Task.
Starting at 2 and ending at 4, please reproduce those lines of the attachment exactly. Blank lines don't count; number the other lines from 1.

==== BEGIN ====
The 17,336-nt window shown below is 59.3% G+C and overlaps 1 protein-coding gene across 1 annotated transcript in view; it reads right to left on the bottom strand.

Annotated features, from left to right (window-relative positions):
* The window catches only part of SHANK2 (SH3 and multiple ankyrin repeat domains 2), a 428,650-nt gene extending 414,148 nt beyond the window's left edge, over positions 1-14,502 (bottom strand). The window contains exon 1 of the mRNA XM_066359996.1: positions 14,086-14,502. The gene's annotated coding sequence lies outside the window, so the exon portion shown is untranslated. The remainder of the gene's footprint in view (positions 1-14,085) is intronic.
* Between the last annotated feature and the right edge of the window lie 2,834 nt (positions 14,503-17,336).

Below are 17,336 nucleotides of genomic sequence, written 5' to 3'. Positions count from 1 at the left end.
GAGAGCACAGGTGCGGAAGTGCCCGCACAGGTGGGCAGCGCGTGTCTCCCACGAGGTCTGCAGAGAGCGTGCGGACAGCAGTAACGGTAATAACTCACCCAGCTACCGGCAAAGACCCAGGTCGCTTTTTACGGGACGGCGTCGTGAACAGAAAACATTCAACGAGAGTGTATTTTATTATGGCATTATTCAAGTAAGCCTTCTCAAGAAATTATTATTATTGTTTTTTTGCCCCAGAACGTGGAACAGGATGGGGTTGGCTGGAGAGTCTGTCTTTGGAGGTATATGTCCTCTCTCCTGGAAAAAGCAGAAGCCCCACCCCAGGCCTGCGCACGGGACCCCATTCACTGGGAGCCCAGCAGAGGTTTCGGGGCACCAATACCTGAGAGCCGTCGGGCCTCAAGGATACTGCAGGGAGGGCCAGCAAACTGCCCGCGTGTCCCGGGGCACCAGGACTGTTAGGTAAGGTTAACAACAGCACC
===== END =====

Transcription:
Annotated features, from left to right (window-relative positions):
* The window catches only part of SHANK2 (SH3 and multiple ankyrin repeat domains 2), a 428,650-nt gene extending 414,148 nt beyond the window's left edge, over positions 1-14,502 (bottom strand). The window contains exon 1 of the mRNA XM_066359996.1: positions 14,086-14,502. The gene's annotated coding sequence lies outside the window, so the exon portion shown is untranslated. The remainder of the gene's footprint in view (positions 1-14,085) is intronic.
* Between the last annotated feature and the right edge of the window lie 2,834 nt (positions 14,503-17,336).